Strand Of Oaks - Pope Killdragon
The themes of Showalter's lyrics are diverse. They also do not shy away from imagery which can be bizarre at times, and yet always seem to be incisive, even comic, and retain that personal touch. Take for instance the story of "Alex Kona", a twelve foot tall giant whose mother was killed by a bowling ball just as she was about to register a perfect score. The song is full of loneliness and melancholy and yet one cannot escape the ludicrously comic, yet somehow quite appropriate, demise of this unfeasibly large man's mother. Unbelievably, you do not feel like laughing.
One reason why this album would not make it as a commercial success is that it is one of those rare albums these days which requires repeated listens before it begins to grow on you. This is not an album full of memorable chant and respond refrains or catchy melodies. It is at times minimal - just Showalter and his guitar - while at other times a wider panoply of instrumentation is deployed. The influences are not at all clear, but Showalter springs from a well of American folk music that would include Dylan, Vetiver and Croce and stretch all the way back to Woody Guthrie. And yet, it is nothing like any of those artists. At times, there are power chords; at times there are Neil Young-esque musical structures, but always there is a unique feel to Pope Killdragon which defies pigeonholing.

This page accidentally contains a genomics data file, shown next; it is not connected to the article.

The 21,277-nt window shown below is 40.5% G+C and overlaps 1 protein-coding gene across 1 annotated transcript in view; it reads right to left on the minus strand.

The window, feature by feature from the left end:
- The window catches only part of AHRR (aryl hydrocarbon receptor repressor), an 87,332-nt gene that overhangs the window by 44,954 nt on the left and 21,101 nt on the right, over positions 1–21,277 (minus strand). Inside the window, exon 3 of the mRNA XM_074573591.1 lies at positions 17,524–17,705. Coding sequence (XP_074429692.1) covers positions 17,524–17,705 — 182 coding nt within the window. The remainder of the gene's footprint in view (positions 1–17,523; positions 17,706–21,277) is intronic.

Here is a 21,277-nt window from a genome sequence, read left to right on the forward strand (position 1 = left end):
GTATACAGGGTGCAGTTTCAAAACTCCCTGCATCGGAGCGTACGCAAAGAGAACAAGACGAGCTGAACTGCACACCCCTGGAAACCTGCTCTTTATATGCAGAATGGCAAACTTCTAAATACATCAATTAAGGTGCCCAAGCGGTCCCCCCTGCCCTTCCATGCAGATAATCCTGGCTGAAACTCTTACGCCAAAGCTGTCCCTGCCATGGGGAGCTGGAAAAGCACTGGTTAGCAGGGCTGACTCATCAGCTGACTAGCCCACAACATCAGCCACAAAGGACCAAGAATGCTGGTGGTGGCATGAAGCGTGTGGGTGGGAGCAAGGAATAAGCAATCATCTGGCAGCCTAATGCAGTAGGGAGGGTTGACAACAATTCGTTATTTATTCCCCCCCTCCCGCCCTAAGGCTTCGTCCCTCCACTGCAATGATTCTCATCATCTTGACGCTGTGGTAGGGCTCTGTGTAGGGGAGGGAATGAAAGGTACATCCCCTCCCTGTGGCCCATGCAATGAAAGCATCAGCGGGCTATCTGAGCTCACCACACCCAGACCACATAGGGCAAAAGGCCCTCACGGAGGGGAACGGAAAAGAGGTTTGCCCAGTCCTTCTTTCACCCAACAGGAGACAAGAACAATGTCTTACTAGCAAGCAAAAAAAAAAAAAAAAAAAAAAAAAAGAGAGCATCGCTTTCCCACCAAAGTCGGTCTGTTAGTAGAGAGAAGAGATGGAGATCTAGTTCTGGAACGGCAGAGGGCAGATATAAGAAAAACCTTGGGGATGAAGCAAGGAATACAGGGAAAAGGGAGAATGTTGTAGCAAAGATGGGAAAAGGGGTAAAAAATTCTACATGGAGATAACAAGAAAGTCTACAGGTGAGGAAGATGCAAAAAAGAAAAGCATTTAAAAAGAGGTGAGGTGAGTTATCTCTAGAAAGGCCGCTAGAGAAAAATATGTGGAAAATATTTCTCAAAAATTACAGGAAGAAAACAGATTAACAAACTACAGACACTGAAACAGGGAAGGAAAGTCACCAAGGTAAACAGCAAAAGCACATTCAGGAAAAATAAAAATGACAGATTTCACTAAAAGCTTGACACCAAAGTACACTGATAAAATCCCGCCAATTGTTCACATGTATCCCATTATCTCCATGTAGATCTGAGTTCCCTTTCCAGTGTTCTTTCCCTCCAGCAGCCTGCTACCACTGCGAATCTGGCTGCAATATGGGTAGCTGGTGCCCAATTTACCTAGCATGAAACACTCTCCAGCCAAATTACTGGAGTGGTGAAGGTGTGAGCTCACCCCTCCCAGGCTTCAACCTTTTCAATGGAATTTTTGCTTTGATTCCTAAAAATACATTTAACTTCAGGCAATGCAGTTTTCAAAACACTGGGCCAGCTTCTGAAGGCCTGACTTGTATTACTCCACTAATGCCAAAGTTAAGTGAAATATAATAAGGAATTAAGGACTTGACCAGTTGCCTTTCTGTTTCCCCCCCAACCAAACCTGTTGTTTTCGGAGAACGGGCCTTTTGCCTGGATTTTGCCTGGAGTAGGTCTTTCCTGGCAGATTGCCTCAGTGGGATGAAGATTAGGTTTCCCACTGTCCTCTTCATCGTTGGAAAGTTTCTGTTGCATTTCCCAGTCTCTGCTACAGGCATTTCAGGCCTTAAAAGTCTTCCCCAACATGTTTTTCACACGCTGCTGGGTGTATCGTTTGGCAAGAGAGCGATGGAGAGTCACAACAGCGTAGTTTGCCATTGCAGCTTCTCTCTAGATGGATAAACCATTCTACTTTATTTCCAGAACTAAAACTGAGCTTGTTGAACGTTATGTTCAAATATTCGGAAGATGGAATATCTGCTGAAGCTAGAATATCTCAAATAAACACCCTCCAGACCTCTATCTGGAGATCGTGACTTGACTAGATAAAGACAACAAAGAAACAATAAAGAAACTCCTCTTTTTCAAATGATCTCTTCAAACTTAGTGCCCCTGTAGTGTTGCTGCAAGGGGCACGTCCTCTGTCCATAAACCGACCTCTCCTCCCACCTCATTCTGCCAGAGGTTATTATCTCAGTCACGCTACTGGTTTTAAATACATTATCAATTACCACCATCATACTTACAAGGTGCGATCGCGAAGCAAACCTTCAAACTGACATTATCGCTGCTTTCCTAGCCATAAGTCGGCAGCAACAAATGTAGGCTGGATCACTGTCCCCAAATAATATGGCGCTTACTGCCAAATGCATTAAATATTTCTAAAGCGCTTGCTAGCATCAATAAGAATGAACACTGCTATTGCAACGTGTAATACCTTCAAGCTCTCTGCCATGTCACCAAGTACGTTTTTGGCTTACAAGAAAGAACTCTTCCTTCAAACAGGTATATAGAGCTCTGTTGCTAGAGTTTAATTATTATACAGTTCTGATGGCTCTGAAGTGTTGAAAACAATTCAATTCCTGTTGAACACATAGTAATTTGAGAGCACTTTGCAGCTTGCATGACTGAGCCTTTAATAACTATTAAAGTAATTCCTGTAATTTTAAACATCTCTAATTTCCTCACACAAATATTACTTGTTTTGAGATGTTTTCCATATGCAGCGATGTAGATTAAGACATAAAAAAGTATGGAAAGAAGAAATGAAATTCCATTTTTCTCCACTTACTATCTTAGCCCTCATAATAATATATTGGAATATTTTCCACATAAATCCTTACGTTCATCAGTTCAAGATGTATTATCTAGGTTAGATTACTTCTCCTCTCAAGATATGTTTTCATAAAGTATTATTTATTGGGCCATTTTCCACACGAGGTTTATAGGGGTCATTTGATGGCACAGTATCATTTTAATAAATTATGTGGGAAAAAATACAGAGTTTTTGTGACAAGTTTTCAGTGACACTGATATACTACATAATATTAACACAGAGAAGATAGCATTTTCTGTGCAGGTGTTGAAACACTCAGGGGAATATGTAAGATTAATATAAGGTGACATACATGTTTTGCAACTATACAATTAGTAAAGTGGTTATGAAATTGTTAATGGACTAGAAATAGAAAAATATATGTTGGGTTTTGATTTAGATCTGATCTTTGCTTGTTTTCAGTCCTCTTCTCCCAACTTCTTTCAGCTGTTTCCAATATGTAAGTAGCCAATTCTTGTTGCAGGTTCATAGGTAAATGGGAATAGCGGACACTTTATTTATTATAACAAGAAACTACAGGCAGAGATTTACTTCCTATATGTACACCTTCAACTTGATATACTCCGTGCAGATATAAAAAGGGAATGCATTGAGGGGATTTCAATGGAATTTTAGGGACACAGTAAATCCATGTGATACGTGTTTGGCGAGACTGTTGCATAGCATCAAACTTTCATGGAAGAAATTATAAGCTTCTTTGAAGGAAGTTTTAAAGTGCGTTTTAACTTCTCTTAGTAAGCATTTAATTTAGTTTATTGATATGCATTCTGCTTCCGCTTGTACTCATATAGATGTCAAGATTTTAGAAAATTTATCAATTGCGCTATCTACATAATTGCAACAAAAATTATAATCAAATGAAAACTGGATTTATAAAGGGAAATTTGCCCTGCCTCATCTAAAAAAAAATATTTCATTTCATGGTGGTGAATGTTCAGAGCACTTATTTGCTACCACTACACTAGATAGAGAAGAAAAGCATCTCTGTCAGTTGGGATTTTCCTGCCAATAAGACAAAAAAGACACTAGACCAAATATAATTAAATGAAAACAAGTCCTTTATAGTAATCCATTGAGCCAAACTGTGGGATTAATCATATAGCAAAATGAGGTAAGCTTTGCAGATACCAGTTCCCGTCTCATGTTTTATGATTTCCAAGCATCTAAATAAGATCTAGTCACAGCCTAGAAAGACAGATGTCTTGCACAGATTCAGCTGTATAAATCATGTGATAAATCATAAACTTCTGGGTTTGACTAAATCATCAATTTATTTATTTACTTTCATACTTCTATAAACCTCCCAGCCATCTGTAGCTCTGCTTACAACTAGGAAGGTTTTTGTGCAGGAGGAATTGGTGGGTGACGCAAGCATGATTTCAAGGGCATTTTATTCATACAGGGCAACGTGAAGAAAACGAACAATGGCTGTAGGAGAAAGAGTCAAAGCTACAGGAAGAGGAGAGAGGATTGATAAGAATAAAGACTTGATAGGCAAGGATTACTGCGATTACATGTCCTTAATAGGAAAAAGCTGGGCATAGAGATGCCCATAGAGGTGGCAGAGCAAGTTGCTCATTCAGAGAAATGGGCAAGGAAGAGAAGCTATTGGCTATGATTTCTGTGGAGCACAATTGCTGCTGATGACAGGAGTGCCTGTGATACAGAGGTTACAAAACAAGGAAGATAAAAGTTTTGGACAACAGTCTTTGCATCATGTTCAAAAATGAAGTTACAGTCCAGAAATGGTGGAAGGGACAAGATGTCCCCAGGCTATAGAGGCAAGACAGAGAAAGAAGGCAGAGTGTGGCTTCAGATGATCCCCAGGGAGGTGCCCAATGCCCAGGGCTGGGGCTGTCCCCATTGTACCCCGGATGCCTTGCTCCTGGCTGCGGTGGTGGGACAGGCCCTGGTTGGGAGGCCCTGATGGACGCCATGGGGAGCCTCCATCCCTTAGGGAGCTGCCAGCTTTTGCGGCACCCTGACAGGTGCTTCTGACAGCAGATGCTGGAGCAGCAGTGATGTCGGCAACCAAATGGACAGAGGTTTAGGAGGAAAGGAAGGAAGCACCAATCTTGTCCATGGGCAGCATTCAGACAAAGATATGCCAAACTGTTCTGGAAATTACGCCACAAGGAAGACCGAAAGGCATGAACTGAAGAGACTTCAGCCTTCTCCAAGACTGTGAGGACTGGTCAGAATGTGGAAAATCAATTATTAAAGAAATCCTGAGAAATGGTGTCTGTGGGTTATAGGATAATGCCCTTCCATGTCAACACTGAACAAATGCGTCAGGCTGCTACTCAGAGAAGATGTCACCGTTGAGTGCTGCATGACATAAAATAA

Among the standout tracks is "Sterling". This describes a chance meeting with John F. Kennedy in the Sterling Hotel at a time, well it could be any time - before he became a senator or even after he died. The song crescendos until Showalter is chanting in an almost ritualistic fashion - "I saw him coming". On a different note is "Daniel's Blues", a song the like of which I find hard to provide a parallel. Imagine Dan Ackroyd singing a lament to John Belushi in the Blues Brothers - but this is the real Ackroyd singing about the real Belushi, except that it is Showalter in a touching and almost unsettling tribute to someone who would appear to be a hero to him. Amongst all this there are a couple of instrumentals, such as "Giant's Despair" which really does feature doom-metal laden power chords and, despite the contrast with the remainder of the album, does not seem at all out of place.
Showalter derives his imagery, it would seem, from a combination of his own litany of personal tragedy and a vivid imagination. The combination which results on this album is at times quite unsettling. Although not as autobiographical as his debut, Leave Ruin, Pope Killdragon still draws on personal experience in a manner which underpins individual songs rather than dominates them, rather like the metallic strip on a banknote defines it as the genuine article and distinguishes it from the fake and fraudulent. But there is nothing fake or fraudulent about Pope Killdragon. It is an intensely moving album which will reward the patient and open minded listener. But if you are one of those people who likes your music immediate, in your face (and perhaps forgettable in the long run) then this will not appeal.
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